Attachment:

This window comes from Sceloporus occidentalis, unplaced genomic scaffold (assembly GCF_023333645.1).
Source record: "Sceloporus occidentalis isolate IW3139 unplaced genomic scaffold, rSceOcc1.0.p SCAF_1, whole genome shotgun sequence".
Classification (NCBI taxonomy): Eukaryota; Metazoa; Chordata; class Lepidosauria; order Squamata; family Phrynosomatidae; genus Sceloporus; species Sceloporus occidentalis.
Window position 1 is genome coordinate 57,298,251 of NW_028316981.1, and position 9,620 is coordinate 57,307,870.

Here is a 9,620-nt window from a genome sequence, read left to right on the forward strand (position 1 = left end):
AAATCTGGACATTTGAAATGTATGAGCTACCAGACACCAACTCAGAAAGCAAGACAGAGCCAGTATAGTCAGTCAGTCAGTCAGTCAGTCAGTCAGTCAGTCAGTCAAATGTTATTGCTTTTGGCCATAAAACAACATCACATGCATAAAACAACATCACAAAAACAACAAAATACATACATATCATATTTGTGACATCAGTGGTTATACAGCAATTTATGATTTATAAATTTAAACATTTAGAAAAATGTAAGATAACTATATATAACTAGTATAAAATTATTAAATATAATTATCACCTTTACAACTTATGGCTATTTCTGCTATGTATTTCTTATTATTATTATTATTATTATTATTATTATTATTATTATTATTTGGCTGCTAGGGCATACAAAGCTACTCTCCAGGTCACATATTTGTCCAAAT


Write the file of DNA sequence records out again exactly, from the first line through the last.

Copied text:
This window comes from Sceloporus occidentalis, unplaced genomic scaffold (assembly GCF_023333645.1).
Source record: "Sceloporus occidentalis isolate IW3139 unplaced genomic scaffold, rSceOcc1.0.p SCAF_1, whole genome shotgun sequence".
Classification (NCBI taxonomy): Eukaryota; Metazoa; Chordata; class Lepidosauria; order Squamata; family Phrynosomatidae; genus Sceloporus; species Sceloporus occidentalis.
Window position 1 is genome coordinate 57,298,251 of NW_028316981.1, and position 9,620 is coordinate 57,307,870.

Here is a 9,620-nt window from a genome sequence, read left to right on the forward strand (position 1 = left end):
AAATCTGGACATTTGAAATGTATGAGCTACCAGACACCAACTCAGAAAGCAAGACAGAGCCAGTATAGTCAGTCAGTCAGTCAGTCAGTCAGTCAGTCAGTCAGTCAAATGTTATTGCTTTTGGCCATAAAACAACATCACATGCATAAAACAACATCACAAAAACAACAAAATACATACATATCATATTTGTGACATCAGTGGTTATACAGCAATTTATGATTTATAAATTTAAACATTTAGAAAAATGTAAGATAACTATATATAACTAGTATAAAATTATTAAATATAATTATCACCTTTACAACTTATGGCTATTTCTGCTATGTATTTCTTATTATTATTATTATTATTATTATTATTATTATTATTATTATTTGGCTGCTAGGGCATACAAAGCTACTCTCCAGGTCACATATTTGTCCAAAT